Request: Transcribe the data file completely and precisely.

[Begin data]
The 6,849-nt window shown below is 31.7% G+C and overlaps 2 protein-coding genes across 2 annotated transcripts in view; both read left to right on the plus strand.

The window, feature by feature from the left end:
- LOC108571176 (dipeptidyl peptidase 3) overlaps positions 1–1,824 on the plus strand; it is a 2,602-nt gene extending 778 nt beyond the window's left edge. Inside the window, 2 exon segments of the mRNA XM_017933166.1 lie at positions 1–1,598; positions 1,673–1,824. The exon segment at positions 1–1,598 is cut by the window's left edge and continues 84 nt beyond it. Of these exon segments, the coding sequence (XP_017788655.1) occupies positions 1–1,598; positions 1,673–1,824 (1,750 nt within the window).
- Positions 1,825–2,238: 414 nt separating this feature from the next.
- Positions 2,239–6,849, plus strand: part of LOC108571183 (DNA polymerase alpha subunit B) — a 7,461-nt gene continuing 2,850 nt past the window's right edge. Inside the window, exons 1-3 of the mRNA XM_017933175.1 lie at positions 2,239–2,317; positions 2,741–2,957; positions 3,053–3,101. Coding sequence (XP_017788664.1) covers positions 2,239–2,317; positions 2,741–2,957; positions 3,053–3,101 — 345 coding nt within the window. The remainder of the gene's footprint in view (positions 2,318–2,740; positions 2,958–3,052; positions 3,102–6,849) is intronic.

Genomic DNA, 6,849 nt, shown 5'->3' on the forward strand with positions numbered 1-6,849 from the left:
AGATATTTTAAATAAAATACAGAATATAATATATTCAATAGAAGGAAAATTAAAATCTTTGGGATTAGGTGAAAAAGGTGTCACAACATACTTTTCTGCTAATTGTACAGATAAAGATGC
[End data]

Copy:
The 6,849-nt window shown below is 31.7% G+C and overlaps 2 protein-coding genes across 2 annotated transcripts in view; both read left to right on the plus strand.

The window, feature by feature from the left end:
- LOC108571176 (dipeptidyl peptidase 3) overlaps positions 1–1,824 on the plus strand; it is a 2,602-nt gene extending 778 nt beyond the window's left edge. Inside the window, 2 exon segments of the mRNA XM_017933166.1 lie at positions 1–1,598; positions 1,673–1,824. The exon segment at positions 1–1,598 is cut by the window's left edge and continues 84 nt beyond it. Of these exon segments, the coding sequence (XP_017788655.1) occupies positions 1–1,598; positions 1,673–1,824 (1,750 nt within the window).
- Positions 1,825–2,238: 414 nt separating this feature from the next.
- Positions 2,239–6,849, plus strand: part of LOC108571183 (DNA polymerase alpha subunit B) — a 7,461-nt gene continuing 2,850 nt past the window's right edge. Inside the window, exons 1-3 of the mRNA XM_017933175.1 lie at positions 2,239–2,317; positions 2,741–2,957; positions 3,053–3,101. Coding sequence (XP_017788664.1) covers positions 2,239–2,317; positions 2,741–2,957; positions 3,053–3,101 — 345 coding nt within the window. The remainder of the gene's footprint in view (positions 2,318–2,740; positions 2,958–3,052; positions 3,102–6,849) is intronic.

Genomic DNA, 6,849 nt, shown 5'->3' on the forward strand with positions numbered 1-6,849 from the left:
AGATATTTTAAATAAAATACAGAATATAATATATTCAATAGAAGGAAAATTAAAATCTTTGGGATTAGGTGAAAAAGGTGTCACAACATACTTTTCTGCTAATTGTACAGATAAAGATGC